Crispy taco, wasabi ginger, and southern biscuits & gravy. These chip flavors are the million dollar ideas that won their inventor $1 million in prize money in PepsiCo Lay’s “Do Us a Flavor” competition. PepsiCo has hosted four rounds of this contest starting first in 2012. The competition solicits millions of ideas for new chip flavors from participants and then lets everyone vote on which flavor should actually be brought to shelves. This campaign was a huge marketing success even in its first run with 3.8 million ideas received and 22.5 million weekly Facebook page visitors.1 Beyond the marketing reach, this campaign is also a major asset to PepsiCo’s product development process.
The snack food market has been booming with US sales up 12% in the last four years for a total of $145 billion today.2 The healthy food and drink subcategory has especially taken off, driven mostly by small manufacturers who make up 60% of the clean-label market.3 Many companies, including PepsiCo, have resorted to billion-dollar acquisitions of these smaller food brands to gain access to this category.2 In order stay competitive in a snack food market heavily influenced by trends, PepsiCo needs a more systematic process to identify these emerging trends and develop new products in-house.
In the short term, campaigns like “Do Us a Flavor” are great ways to innovate existing product lines. The first step crowdsources flavor ideas from millions of participants, which massively scales the ideation funnel and makes it more likely to capture the upper tail end of “good” ideas. Next, they use Facebook to ask millions of users to “like” a flavor if they would eat it. This allows PepsiCo to quickly filter down ideas with zero investment in developing the recipe, speeding up the iteration phase. Ultimately, the company estimates that they have been able to reduce their time to product launch to 10 months from the original 15-20 months.1 They also saw a 12% increase in sales from the first competition, suggesting this new process also produces better results.1 However, it appears FritoLay is mostly using the competition as a marketing stunt as most of the past winning flavors have been discontinued.
In the long term, PepsiCo appears to be broadening its use of crowdsourcing, looking to also generate ideas for healthy ingredient substitutions and new product lines. In May 2017, they posted a request on open innovation website NineSights seeking “new and novel protein sources for usage in their snacks and beverages”.4 On another website eYeka, described as “a community of talented creators who love to solve brands’ challenges with fresh thinking,” PepsiCo Mexico ran multiple contests to gather ideas for snacks for working people during breaks and at their desks, as well as snacks that can be shared among couples and friends.5
While PepsiCo has been quite successful with these types of contests, they focus mostly on idea generation. They should also consider crowdsourcing the prototyping phase of their product development cycle. For example, for the “Do Us a Flavor” competition, PepsiCo only develops the actual flavor recipe for the 3 finalist ideas, likely because this step is R&D intensive. If they were to instead directly crowdsource recipes, they could potentially test many more flavors, increasing the likelihood of a successful flavor that actually stays on the shelf.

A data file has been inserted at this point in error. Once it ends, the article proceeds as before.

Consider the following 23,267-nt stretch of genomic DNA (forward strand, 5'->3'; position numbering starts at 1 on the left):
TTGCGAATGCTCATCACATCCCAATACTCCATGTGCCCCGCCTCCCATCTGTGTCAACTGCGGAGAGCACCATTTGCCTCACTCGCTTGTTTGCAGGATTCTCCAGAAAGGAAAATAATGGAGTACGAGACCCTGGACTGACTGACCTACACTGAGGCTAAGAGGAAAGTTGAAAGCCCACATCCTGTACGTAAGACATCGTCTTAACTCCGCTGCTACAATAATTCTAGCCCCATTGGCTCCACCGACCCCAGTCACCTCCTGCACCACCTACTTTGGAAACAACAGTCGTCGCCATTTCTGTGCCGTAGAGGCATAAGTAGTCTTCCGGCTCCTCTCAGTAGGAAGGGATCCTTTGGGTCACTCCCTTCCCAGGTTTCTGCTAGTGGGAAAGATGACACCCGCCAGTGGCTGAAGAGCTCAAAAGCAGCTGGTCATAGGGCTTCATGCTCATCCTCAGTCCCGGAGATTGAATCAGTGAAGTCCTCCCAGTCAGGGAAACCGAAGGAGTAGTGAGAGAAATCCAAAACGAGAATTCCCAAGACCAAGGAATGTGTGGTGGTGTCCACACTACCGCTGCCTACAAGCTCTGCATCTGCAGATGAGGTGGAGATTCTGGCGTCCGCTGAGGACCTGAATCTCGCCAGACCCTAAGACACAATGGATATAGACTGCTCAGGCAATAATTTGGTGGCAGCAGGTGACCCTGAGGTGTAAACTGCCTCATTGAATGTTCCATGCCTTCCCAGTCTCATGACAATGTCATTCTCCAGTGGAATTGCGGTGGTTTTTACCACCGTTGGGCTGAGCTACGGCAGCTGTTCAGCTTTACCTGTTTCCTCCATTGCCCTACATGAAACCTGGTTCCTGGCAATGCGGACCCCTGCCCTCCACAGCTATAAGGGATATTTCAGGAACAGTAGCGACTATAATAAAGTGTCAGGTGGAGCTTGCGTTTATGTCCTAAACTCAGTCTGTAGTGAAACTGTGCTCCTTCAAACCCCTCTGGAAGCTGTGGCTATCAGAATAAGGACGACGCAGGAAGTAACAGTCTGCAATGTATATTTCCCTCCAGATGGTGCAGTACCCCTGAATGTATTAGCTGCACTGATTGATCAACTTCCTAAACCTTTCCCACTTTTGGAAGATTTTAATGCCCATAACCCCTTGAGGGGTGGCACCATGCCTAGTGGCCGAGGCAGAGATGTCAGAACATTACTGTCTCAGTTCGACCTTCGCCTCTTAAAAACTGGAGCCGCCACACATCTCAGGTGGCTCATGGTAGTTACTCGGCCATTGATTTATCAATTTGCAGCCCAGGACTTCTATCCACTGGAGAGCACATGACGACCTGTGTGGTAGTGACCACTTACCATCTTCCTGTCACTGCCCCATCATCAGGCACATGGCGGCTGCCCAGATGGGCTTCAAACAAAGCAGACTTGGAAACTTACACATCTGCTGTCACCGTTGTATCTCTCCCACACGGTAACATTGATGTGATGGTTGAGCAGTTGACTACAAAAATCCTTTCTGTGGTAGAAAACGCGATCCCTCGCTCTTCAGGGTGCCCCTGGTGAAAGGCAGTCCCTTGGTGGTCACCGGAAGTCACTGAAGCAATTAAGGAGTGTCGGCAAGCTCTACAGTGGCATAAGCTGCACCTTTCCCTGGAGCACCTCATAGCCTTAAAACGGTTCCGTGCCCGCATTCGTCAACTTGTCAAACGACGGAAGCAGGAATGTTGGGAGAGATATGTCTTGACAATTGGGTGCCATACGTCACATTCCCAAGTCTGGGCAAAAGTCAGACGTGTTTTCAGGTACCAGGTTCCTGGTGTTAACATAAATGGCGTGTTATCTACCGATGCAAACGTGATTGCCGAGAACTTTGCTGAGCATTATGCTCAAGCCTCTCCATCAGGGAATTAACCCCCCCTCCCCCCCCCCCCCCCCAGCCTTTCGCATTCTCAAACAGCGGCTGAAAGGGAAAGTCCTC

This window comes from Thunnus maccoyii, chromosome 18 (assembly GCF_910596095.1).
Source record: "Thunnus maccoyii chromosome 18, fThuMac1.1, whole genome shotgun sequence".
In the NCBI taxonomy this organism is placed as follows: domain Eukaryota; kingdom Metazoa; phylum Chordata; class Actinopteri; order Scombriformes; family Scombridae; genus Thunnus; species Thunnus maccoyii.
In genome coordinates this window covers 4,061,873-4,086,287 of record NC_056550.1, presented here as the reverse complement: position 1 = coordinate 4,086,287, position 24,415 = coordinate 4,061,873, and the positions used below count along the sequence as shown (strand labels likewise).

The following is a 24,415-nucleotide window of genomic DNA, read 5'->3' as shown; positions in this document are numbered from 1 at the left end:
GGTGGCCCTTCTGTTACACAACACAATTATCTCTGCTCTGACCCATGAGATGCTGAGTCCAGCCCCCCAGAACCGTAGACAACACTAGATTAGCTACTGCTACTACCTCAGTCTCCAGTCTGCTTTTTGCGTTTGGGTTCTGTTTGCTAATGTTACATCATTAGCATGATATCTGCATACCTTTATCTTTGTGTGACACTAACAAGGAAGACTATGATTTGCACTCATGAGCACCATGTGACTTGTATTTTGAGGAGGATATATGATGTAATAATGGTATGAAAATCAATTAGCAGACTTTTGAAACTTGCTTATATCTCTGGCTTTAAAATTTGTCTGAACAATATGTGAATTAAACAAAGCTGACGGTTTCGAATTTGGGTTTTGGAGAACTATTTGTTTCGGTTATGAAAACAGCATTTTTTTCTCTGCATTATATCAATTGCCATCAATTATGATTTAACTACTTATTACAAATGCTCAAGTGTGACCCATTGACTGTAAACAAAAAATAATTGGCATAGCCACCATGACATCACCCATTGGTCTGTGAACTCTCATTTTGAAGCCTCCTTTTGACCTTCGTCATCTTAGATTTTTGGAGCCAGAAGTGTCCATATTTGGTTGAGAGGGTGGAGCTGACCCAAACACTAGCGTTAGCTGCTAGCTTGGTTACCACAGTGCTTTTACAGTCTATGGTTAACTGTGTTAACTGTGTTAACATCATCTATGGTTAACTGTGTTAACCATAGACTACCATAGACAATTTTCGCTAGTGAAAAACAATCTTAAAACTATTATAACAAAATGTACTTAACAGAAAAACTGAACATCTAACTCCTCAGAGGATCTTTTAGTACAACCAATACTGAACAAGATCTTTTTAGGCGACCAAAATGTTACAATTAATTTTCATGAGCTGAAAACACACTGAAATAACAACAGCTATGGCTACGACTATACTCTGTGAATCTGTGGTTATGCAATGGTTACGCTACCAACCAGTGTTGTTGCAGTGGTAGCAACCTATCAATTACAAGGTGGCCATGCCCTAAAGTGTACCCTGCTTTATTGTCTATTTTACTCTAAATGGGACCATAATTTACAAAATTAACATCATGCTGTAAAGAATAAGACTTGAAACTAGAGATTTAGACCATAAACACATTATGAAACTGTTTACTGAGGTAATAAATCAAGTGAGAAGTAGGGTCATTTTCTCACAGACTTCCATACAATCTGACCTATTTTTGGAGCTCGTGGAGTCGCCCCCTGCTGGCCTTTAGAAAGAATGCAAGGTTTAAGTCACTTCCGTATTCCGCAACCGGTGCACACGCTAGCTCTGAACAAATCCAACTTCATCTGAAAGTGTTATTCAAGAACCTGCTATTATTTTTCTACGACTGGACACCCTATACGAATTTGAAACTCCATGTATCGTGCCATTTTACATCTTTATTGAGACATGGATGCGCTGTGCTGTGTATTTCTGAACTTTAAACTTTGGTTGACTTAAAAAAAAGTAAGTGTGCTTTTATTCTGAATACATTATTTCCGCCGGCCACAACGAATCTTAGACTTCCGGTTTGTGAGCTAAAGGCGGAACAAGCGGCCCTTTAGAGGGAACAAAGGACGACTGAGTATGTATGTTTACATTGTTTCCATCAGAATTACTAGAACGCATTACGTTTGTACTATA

Longer term, PepsiCo should also engage earlier with the food startup community to identify and partner with promising new brands. It takes lots of capital to begin production on new food products, so there would be a lot of value for entrepreneurs to work with PepsiCo to bootstrap their manufacturing. Through this community, PepsiCo could spot food trends faster and source ideas for new products or companies to acquire.
While the idea of open innovation is exciting, it is not without limitations. Many companies that employ crowdsourcing for ideas face intellectual property rights issues.6 This would become even more of a concern if PepsiCo started to crowdsource actual recipes instead of just ideas. Additionally, there are privacy concerns about the data PepsiCo collects during their “Do Us a Flavor” competition. Currently, they use Facebook likes as their votes, giving them access to data on user location, gender, birthday, photos, list of friends and status updates.7 In light of Facebook’s recent data privacy scandals, users may become more cautious in sharing their data and participating in these types of competitions. (726 words)
1 Brittany W, “Crowdsourcing Your Next Chip Flavor: Lay’s ‘Do Us A Flavor’ Campaign,” HBS Digital Initiative, March 24, 2018, https://d3.harvard.edu/platform-digit/submission/crowdsourcing-your-next-chip-flavor-lays-do-us-a-flavor-campaign/.
2 Julie Creswell, “PepsiCo to Acquire the Fruit and Veggie Snack Maker Bare Foods,” NYTimes, May 25, 2018, https://www.nytimes.com/2018/05/25/business/dealbook/pepsico-bare-foods.html.
3 “Booming Snack Sales Highlight a Growth Opportunity in Emerging Markets,” Nielsen, March 12, 2018, https://www.nielsen.com/us/en/insights/news/2018/booming-snack-sales-highlight-a-growth-opportunity-in-emerging-markets.html.
4 “Novel Protein Sources,” NineSights.com, https://ninesights.ninesigma.com/servlet/hype/IMT?userAction=Browse&documentId=34971ac66b581486cf68bd73ad1a7c10&templateName=&documentTableId=1008809492095505715.
5 “#PepsicoSnacks – Invent the new PepsiCo Snacks!,” eYeka.com, https://en.eyeka.com/campaigns/21-pepsicosnacks.
6 de Beer, McCarthy, Soliman, and Treen, “Click here to agree: Managing intellectual property when crowdsourcing solutions,” Business Horizons, Volume 60, Issue 2 (April 2017).
7 Stephane Clifford, “Social Media Are Giving a Voice to Taste Buds,” NYTimes, July 30, 2012, https://www.nytimes.com/2012/07/31/technology/facebook-twitter-and-foursquare-as-corporate-focus-groups.html.